Last week, Timberwolves guard Jeff Teague said the team was tired toward the end of its 95-92 loss to the Grizzlies at Target Center in a comment that caused criticism for his demanding boss, coach Tom Thibodeau.

“Some guys ran out of gas,” Teague said. “I’m not going to lie. I was a little tired, but that’s not an excuse. If you’re on the floor, you have to be able to help our team win.”

Dating to his time in Chicago, Thibodeau has been renowned for playing his starters heavy minutes. Thibodeau has chalked up a lot of wins doing that and he has the Wolves on course for the playoffs for the first time in over a decade as he has leaned on Teague, Karl Anthony-Towns, Andrew Wiggins, Taj Gibson and Jimmy Butler when all are healthy. The starting five averages between 32.8 and 37 minutes per game. Critics of Thibodeau say that playing his starters that many minutes drains them of energy late in games and late in the season, that the wear and tear on their bodies catches up with them.

Just how much wear is on the legs of the Wolves? The league can help fans quantify that thanks to tracking data it provides on NBA.com, where it displays just how many miles players have run during the season. For reference, only participants in tennis (3 miles per match), field hockey (5.6) and soccer (7) top basketball players in terms of miles covered in a game, according to Runner’s World.

Given the high volume of minutes the starters play, it might come as no surprise the Wolves have turned over the odometer quite a bit.

Butler, when he plays, covers the most distance on the Wolves — and of almost anyone in the league. He travels 2.62 miles per game, which ranks third in the league behind Portland’s C.J. McCollum (2.7) and New Orleans’ Jrue Holiday (2.68). The Wolves actually have four players in the top 40 in average distance per game. Wiggins is 21st (2.43), Towns 26th (2.41) and Gibson 40th (2.34). Only one other team (the Lakers) has three in the top 40.

Most players in the NBA tend to run more on offense than defense, and the Wolves fall in line with that norm.

If you look at individual total distance covered, the numbers are even more jarring for the Wolves. Wiggins, Towns and Gibson are all in the top 20 in total miles with each going over 180.

In terms of team total distance, the Wolves have covered 1,283.4 miles, which ranks only 25th in the league. But the starting five accounts for 833.7, or 65 percent of the team’s total mileage.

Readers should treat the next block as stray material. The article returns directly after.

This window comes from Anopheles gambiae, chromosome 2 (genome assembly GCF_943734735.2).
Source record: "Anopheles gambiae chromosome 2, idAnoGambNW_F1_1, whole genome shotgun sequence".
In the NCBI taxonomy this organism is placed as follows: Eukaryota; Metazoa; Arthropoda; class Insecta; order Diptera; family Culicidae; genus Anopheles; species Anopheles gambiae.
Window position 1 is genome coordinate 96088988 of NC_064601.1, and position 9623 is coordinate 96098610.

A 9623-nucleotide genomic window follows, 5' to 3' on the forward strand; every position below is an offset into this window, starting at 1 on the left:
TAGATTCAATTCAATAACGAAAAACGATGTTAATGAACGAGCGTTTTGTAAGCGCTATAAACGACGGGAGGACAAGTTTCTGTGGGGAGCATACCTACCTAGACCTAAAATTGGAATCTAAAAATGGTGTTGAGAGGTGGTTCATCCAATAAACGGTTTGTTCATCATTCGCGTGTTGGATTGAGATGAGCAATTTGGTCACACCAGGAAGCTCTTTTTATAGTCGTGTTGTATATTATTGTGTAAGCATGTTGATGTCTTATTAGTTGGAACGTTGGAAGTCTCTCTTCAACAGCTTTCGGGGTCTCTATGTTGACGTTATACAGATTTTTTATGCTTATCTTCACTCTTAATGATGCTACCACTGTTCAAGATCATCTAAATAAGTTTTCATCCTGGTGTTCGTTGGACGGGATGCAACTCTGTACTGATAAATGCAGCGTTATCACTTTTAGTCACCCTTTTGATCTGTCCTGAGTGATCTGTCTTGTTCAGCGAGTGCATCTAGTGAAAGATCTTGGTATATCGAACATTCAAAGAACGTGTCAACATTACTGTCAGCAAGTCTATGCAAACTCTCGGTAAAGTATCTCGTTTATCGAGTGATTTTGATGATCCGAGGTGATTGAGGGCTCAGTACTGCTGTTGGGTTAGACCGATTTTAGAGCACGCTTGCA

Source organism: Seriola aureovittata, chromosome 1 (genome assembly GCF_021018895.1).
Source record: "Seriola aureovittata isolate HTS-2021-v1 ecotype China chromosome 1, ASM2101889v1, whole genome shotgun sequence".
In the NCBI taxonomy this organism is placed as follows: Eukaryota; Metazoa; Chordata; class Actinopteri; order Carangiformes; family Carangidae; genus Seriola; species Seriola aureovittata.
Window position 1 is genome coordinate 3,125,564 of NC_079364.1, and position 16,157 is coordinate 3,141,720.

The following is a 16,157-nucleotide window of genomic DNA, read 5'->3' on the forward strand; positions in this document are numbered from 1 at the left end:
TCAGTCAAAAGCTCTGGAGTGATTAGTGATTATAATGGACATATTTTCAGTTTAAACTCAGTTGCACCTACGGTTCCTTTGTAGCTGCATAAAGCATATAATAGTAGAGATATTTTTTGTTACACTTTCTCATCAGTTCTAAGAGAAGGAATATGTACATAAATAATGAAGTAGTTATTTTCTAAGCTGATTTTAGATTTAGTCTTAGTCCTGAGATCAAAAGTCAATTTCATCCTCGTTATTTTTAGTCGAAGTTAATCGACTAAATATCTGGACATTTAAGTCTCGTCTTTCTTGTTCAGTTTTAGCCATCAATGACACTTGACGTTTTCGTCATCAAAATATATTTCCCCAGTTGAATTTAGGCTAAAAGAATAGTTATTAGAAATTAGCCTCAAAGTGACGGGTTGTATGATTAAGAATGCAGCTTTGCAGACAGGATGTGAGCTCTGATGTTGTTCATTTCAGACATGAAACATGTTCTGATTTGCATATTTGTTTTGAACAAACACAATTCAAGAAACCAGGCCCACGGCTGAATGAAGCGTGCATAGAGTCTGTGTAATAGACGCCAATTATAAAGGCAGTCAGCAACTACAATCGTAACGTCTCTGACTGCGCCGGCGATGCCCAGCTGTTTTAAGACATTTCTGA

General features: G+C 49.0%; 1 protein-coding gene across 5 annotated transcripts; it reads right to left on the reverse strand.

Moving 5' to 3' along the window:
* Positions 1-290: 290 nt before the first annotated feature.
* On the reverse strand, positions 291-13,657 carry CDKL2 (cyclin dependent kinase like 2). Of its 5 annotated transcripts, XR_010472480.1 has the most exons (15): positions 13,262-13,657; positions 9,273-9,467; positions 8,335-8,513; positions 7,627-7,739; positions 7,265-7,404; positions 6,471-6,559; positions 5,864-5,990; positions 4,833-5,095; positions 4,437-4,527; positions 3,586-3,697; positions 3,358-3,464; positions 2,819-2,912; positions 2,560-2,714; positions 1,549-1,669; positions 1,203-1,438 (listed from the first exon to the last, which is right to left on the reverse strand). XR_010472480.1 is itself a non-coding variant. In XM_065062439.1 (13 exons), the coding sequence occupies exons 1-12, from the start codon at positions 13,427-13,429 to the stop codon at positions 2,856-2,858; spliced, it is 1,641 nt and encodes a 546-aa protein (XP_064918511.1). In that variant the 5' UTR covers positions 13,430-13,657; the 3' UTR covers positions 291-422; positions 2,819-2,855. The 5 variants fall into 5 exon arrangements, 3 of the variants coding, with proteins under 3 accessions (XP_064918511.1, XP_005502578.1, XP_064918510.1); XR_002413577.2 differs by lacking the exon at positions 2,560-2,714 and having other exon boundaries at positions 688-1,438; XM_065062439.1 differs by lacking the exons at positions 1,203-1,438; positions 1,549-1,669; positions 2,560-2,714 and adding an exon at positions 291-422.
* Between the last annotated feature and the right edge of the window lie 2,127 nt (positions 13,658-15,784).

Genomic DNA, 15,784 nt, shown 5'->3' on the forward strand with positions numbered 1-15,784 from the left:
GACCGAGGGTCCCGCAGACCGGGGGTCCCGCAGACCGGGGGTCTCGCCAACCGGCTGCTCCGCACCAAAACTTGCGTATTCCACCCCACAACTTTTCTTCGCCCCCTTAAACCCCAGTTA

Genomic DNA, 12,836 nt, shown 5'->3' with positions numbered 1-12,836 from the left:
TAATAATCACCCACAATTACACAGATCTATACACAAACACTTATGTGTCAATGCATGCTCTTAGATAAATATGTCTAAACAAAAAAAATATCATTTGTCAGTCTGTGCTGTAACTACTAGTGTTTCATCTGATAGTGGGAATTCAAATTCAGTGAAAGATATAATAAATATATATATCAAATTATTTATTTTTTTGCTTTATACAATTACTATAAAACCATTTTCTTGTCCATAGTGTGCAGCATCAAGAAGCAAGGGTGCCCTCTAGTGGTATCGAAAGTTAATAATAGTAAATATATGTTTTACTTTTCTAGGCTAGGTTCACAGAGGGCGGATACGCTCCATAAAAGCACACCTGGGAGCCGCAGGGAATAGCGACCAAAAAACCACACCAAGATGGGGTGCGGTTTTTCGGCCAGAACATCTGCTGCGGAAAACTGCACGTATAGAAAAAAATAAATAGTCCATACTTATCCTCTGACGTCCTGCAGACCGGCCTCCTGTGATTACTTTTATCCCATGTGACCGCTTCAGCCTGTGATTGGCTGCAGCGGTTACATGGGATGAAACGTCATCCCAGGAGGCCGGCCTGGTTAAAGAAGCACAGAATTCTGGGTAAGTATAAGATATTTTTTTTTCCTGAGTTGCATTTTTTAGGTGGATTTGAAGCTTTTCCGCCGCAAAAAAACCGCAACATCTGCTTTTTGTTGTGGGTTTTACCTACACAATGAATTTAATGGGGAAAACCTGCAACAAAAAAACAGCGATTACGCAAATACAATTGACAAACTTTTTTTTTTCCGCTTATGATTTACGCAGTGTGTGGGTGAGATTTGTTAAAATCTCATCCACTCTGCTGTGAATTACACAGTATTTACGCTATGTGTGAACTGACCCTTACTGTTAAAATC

This is nothing new for Thibodeau-coached players. Former Wolves guard Zach Lavine traveled the farthest per game last season of anybody in the league (2.71 miles). Towns and Wiggins weren’t far behind.

But if you look at some of the current Wolves when they didn’t play for Thibodeau, their numbers didn’t much change.

For instance, Lavine actually averaged more distance per minute played this season than last. He played fewer games and fewer minutes per game in Chicago because of injuries, but he was still running a lot when he was on the floor.

Last season Butler, then with the Bulls, was third in distance per game, his same rank as this season. He was first the previous year, also when Thibodeau was not his coach. Some players and their roles seem to lend themselves to a lot of distance. Wiggins actually ran .06 of a mile more per game his rookie year under Sam Mitchell than he has this year.

Teague is running the same amount per game (2.11) as he did with the Pacers last season.

Towns has had to catch his breath a little more under Thibodeau — he ran just 2.16 miles per game his rookie year compared to 2.53 last season and his 2.41 mark this season. Gibson has seen his minutes significantly increase now that he’s back playing under Thibodeau and his mileage has also spiked, but like Lavine, his distance per minute hasn’t much changed from when he wasn’t playing for Thibodeau.

Looking around the Western Conference, McCollum and teammate Damian Lillard are both in the top 10 in miles per game — and have been near the top of that metric for the last few years — but there is no outcry for Trail Blazers coach Terry Stotts to reduce the amount of rubber they are burning.

Instead, Portland is one of the resurgent teams in the league, while Thibodeau is saddled with the reputation that he overworks his starters.

It is possible to play a lot of minutes without being among the top players in the league in distance traveled. LeBron James leads the NBA in playing 37.2 minutes per game, but he is only 31st in average distance per game (2.39 miles), nearly a quarter mile less than Butler. Rockets guard James Harden is also saving steps. He averages 35.5 minutes per game, tied with Towns for 14th in the NBA, but is 74th in distance per game (2.18 miles).

The Wolves’ starters have a lot of miles on their bodies compared to the rest of the NBA, but it’s hard to say definitively if that’s necessarily a bad thing, and if it is, that it’s all Thibodeau’s fault and has little to do with each player’s individual style.

 

Chris Hine is the lead writer for North Score, the Star Tribune’s new sports analytics beat. Find his stories at startribune.com/northscore.